Its designation as the first base to receive the tankers is key to the future of McConnell, which has 3,000 airmen and employs about 500 civilians.
McConnell has completed 16 projects totaling $267 million in new construction for the tankers, including three new hangars that have a combined 297,000 square feet, he said.
Eventually, McConnell will have 36 of the new tankers, replacing its fleet of KC-135s that were manufactured between 1957 and 1963.
Besides the airplane's more modern systems and the capability to fly more cargo, Baran said one of its more important attributes is its ability to defend itself. Unlike the KC-135, the KC-46 has defensive systems such as infrared countermeasures, including the ability to disable laser guided missiles.
That, Baran said, improves tanker crews' situational awareness and allows them to fly closer to the battlefield. And that means U.S. aircraft actively engaged in combat don't have to travel as far to refuel because the new tankers can protect themselves.
95 percent complete?
During last week's tanker tour, Boeing officials identified several challenges they have encountered in developing the airplane and talked about what they've done to overcome them.
Earlier, Boeing encountered troubles qualifying and certifying the airplane’s center-line drogue and wing-aerial refueling pod systems. Those can extend as much as 75 feet from their housing to refuel some Navy, Air Force and coalition planes that can't be refueled with the boom because they don't have a receptacle to accept gas from the boom.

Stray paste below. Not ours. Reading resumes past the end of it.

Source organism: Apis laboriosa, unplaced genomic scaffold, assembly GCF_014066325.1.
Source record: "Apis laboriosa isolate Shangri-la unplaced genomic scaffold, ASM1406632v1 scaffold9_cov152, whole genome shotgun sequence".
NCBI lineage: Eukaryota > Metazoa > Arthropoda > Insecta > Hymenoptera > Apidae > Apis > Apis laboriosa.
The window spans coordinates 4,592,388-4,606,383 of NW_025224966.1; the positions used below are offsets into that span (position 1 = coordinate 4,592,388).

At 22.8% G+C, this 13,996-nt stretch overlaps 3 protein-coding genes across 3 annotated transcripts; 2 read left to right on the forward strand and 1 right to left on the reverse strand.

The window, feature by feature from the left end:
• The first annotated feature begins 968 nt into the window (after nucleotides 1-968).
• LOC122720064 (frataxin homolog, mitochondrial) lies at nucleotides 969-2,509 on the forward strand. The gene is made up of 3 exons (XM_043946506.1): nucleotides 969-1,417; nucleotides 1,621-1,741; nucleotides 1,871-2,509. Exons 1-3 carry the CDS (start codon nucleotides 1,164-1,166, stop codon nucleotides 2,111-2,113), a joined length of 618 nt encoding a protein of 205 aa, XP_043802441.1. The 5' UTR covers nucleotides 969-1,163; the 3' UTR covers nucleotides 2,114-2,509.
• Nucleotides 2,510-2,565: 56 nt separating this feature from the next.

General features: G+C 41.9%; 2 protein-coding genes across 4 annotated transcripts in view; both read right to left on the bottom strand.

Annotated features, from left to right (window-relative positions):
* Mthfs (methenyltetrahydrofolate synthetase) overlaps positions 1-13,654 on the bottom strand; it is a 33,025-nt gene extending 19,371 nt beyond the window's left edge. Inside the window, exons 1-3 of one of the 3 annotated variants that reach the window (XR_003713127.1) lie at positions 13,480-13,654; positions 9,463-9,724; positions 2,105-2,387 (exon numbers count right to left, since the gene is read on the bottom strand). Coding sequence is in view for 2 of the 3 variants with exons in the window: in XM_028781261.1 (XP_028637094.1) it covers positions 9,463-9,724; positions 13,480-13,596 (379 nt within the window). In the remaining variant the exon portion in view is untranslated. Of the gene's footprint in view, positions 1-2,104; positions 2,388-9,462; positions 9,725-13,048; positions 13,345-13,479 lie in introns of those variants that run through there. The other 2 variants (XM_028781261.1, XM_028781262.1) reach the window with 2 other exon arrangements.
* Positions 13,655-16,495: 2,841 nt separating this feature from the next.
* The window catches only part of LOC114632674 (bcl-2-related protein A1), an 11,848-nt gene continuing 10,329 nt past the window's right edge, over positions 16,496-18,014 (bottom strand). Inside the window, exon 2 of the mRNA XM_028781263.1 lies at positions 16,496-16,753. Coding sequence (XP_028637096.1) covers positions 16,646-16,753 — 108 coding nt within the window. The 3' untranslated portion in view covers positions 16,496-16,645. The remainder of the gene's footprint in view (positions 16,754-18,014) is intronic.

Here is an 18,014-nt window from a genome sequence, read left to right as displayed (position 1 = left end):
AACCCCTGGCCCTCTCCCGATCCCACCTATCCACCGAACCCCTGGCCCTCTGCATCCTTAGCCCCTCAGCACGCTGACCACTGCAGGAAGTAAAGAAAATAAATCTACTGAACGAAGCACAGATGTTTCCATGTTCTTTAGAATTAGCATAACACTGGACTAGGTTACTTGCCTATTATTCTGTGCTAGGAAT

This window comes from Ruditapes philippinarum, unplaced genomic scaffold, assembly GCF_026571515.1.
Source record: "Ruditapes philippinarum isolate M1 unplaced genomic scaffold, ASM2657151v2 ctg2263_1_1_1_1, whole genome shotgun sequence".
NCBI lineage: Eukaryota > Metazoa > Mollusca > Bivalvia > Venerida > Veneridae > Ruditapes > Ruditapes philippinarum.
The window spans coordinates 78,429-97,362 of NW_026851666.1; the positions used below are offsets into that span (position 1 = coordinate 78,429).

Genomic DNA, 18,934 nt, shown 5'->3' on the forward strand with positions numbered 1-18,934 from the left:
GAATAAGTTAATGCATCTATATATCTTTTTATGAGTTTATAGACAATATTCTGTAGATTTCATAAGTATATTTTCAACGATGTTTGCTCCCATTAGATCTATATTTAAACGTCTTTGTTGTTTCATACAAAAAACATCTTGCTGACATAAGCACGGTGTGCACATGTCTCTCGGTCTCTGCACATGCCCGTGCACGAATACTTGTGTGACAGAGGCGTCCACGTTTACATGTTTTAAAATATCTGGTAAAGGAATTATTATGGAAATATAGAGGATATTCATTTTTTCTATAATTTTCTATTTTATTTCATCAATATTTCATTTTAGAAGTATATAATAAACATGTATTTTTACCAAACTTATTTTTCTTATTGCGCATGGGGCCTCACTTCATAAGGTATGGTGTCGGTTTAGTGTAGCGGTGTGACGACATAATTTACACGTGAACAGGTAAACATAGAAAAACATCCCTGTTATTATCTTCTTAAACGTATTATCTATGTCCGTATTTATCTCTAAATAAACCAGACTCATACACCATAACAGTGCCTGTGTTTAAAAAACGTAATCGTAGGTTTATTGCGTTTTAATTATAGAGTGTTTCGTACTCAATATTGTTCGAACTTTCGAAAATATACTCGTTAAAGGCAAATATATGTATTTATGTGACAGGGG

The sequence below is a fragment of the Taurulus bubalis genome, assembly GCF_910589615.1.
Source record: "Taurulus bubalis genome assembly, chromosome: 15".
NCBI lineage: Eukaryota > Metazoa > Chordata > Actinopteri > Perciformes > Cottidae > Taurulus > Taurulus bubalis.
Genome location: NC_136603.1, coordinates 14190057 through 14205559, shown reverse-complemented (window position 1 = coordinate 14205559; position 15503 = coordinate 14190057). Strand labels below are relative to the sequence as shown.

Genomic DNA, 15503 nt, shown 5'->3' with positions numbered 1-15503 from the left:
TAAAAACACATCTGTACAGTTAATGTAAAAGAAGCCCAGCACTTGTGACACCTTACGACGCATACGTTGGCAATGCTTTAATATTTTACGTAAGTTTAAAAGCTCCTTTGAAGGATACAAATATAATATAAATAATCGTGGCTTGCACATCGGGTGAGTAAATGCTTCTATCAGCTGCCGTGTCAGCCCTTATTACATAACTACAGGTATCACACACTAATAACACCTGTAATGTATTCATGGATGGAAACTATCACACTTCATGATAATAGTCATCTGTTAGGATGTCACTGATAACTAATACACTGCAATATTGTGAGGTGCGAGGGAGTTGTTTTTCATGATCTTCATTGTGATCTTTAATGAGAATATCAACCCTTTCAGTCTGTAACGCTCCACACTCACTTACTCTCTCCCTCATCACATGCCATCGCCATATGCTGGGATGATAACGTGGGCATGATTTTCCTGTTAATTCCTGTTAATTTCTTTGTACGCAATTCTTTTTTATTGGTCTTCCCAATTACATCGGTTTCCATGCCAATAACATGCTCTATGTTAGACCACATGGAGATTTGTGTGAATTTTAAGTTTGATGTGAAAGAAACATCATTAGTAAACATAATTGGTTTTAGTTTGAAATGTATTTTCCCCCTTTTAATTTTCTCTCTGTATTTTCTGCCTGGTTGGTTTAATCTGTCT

With those problems behind them, Boeing still has about three aircraft it needs to finish certification testing on for air-to-air refueling: the KC-135, the F-16 Falcon fighter jet and the C-17 cargo jet, said Jeanette Croppi, KC-46 test program manager.
Otherwise, she said, the airplane's certification test program is 95 percent complete.
Recently, during flight testing of the airplane — Boeing has six KC-46s in the flight test program — company officials have noted a new problem. In certain conditions, a locking mechanism on the drogue's hose has been unlocking before refueling is complete.
But Mike Gibbons, Boeing vice president and KC-46 Tanker program manager, said the company has learned it can fix that premature unlocking of the hose by "tuning" the software that controls the locking mechanism.
Tuning the software also was the fix the company discovered for when the refueling boom missed making contact with the receptacle on an aircraft.
Boom operators on the KC-46 control the boom from a panel located by the tanker's cockpit. The system has seven cameras mounted on the outside of the plane and four screens placed around the panel to control the boom. The problem, which Gibbons said occurred in a "small percentage" of test flights, was generally occurring when the boom operator couldn't clearly see because views on the screen were blocked or distorted because of the position of the sun. Officials adjusted the software on the remote vision system.
"What we needed to do was manage low light conditions," said Sean Martin, KC-46 chief air refueling operator.
Gibbons said that issue has largely been corrected and the solution, which he called an enhancement to the remote vision system, is being tested now.
"That's not going to hold up delivery of the jet," Gibbons said.